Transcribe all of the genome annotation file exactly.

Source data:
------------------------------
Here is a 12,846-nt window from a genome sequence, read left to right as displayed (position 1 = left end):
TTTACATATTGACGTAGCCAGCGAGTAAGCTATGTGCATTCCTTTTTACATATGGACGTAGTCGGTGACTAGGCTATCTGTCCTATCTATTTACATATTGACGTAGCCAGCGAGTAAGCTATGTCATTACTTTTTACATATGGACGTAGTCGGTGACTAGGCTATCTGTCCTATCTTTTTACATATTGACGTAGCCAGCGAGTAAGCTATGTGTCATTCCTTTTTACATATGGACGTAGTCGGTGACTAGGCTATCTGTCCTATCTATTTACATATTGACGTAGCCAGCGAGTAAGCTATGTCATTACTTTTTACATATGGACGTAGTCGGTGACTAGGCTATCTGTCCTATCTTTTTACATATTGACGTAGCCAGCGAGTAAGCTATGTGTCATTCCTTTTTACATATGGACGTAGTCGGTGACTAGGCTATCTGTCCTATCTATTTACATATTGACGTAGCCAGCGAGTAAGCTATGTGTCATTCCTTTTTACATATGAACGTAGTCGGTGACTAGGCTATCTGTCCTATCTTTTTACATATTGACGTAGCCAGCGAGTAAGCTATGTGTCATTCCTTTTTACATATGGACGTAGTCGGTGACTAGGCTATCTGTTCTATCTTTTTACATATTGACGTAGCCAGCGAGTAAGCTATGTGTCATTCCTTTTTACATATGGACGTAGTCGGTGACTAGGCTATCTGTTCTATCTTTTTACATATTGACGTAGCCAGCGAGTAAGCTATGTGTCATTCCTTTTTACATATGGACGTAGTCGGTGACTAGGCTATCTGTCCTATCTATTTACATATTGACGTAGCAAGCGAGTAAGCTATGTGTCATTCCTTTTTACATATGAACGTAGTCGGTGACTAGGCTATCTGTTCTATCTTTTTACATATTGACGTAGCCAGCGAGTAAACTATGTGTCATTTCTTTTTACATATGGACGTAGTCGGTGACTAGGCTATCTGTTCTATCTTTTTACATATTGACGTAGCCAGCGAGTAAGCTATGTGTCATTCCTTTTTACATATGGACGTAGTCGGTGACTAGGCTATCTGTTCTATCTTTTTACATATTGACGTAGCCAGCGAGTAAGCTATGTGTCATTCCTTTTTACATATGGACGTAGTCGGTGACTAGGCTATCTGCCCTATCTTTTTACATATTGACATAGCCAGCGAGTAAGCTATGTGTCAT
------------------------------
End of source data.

Here is a 12,846-nt window from a genome sequence, read left to right as displayed (position 1 = left end):
TTTACATATTGACGTAGCCAGCGAGTAAGCTATGTGCATTCCTTTTTACATATGGACGTAGTCGGTGACTAGGCTATCTGTCCTATCTATTTACATATTGACGTAGCCAGCGAGTAAGCTATGTCATTACTTTTTACATATGGACGTAGTCGGTGACTAGGCTATCTGTCCTATCTTTTTACATATTGACGTAGCCAGCGAGTAAGCTATGTGTCATTCCTTTTTACATATGGACGTAGTCGGTGACTAGGCTATCTGTCCTATCTATTTACATATTGACGTAGCCAGCGAGTAAGCTATGTCATTACTTTTTACATATGGACGTAGTCGGTGACTAGGCTATCTGTCCTATCTTTTTACATATTGACGTAGCCAGCGAGTAAGCTATGTGTCATTCCTTTTTACATATGGACGTAGTCGGTGACTAGGCTATCTGTCCTATCTATTTACATATTGACGTAGCCAGCGAGTAAGCTATGTGTCATTCCTTTTTACATATGAACGTAGTCGGTGACTAGGCTATCTGTCCTATCTTTTTACATATTGACGTAGCCAGCGAGTAAGCTATGTGTCATTCCTTTTTACATATGGACGTAGTCGGTGACTAGGCTATCTGTTCTATCTTTTTACATATTGACGTAGCCAGCGAGTAAGCTATGTGTCATTCCTTTTTACATATGGACGTAGTCGGTGACTAGGCTATCTGTTCTATCTTTTTACATATTGACGTAGCCAGCGAGTAAGCTATGTGTCATTCCTTTTTACATATGGACGTAGTCGGTGACTAGGCTATCTGTCCTATCTATTTACATATTGACGTAGCAAGCGAGTAAGCTATGTGTCATTCCTTTTTACATATGAACGTAGTCGGTGACTAGGCTATCTGTTCTATCTTTTTACATATTGACGTAGCCAGCGAGTAAACTATGTGTCATTTCTTTTTACATATGGACGTAGTCGGTGACTAGGCTATCTGTTCTATCTTTTTACATATTGACGTAGCCAGCGAGTAAGCTATGTGTCATTCCTTTTTACATATGGACGTAGTCGGTGACTAGGCTATCTGTTCTATCTTTTTACATATTGACGTAGCCAGCGAGTAAGCTATGTGTCATTCCTTTTTACATATGGACGTAGTCGGTGACTAGGCTATCTGCCCTATCTTTTTACATATTGACATAGCCAGCGAGTAAGCTATGTGTCAT